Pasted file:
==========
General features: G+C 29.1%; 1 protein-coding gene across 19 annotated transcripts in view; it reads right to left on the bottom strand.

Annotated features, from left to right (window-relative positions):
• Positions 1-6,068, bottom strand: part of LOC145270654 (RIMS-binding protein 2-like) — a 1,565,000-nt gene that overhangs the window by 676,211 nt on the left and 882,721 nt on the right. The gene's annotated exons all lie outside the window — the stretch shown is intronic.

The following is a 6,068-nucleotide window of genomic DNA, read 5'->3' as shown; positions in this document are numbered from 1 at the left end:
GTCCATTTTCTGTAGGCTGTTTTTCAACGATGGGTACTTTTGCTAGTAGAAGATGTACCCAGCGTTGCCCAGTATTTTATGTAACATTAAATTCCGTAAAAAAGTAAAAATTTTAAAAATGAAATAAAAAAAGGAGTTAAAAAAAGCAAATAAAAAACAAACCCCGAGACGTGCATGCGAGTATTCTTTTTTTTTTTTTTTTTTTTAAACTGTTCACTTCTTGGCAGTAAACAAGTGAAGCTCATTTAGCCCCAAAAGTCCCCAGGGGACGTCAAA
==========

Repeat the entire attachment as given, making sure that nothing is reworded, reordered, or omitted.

General features: G+C 29.1%; 1 protein-coding gene across 19 annotated transcripts in view; it reads right to left on the bottom strand.

Annotated features, from left to right (window-relative positions):
• Positions 1-6,068, bottom strand: part of LOC145270654 (RIMS-binding protein 2-like) — a 1,565,000-nt gene that overhangs the window by 676,211 nt on the left and 882,721 nt on the right. The gene's annotated exons all lie outside the window — the stretch shown is intronic.

The following is a 6,068-nucleotide window of genomic DNA, read 5'->3' as shown; positions in this document are numbered from 1 at the left end:
GTCCATTTTCTGTAGGCTGTTTTTCAACGATGGGTACTTTTGCTAGTAGAAGATGTACCCAGCGTTGCCCAGTATTTTATGTAACATTAAATTCCGTAAAAAAGTAAAAATTTTAAAAATGAAATAAAAAAAGGAGTTAAAAAAAGCAAATAAAAAACAAACCCCGAGACGTGCATGCGAGTATTCTTTTTTTTTTTTTTTTTTTTAAACTGTTCACTTCTTGGCAGTAAACAAGTGAAGCTCATTTAGCCCCAAAAGTCCCCAGGGGACGTCAAA